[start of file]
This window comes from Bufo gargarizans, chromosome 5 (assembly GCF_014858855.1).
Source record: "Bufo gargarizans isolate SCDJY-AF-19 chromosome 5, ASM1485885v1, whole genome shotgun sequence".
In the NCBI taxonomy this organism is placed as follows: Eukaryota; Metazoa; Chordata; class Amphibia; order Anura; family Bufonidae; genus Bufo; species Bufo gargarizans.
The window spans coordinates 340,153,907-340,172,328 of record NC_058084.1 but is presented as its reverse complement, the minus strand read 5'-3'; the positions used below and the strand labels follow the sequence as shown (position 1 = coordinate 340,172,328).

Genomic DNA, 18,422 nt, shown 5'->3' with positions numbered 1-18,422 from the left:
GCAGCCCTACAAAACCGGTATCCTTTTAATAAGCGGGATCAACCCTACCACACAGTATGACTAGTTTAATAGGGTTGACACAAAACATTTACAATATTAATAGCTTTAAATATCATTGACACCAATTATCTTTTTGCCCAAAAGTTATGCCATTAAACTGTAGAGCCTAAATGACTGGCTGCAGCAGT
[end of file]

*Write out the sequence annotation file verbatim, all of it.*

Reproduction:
This window comes from Bufo gargarizans, chromosome 5 (assembly GCF_014858855.1).
Source record: "Bufo gargarizans isolate SCDJY-AF-19 chromosome 5, ASM1485885v1, whole genome shotgun sequence".
In the NCBI taxonomy this organism is placed as follows: Eukaryota; Metazoa; Chordata; class Amphibia; order Anura; family Bufonidae; genus Bufo; species Bufo gargarizans.
The window spans coordinates 340,153,907-340,172,328 of record NC_058084.1 but is presented as its reverse complement, the minus strand read 5'-3'; the positions used below and the strand labels follow the sequence as shown (position 1 = coordinate 340,172,328).

Genomic DNA, 18,422 nt, shown 5'->3' with positions numbered 1-18,422 from the left:
GCAGCCCTACAAAACCGGTATCCTTTTAATAAGCGGGATCAACCCTACCACACAGTATGACTAGTTTAATAGGGTTGACACAAAACATTTACAATATTAATAGCTTTAAATATCATTGACACCAATTATCTTTTTGCCCAAAAGTTATGCCATTAAACTGTAGAGCCTAAATGACTGGCTGCAGCAGT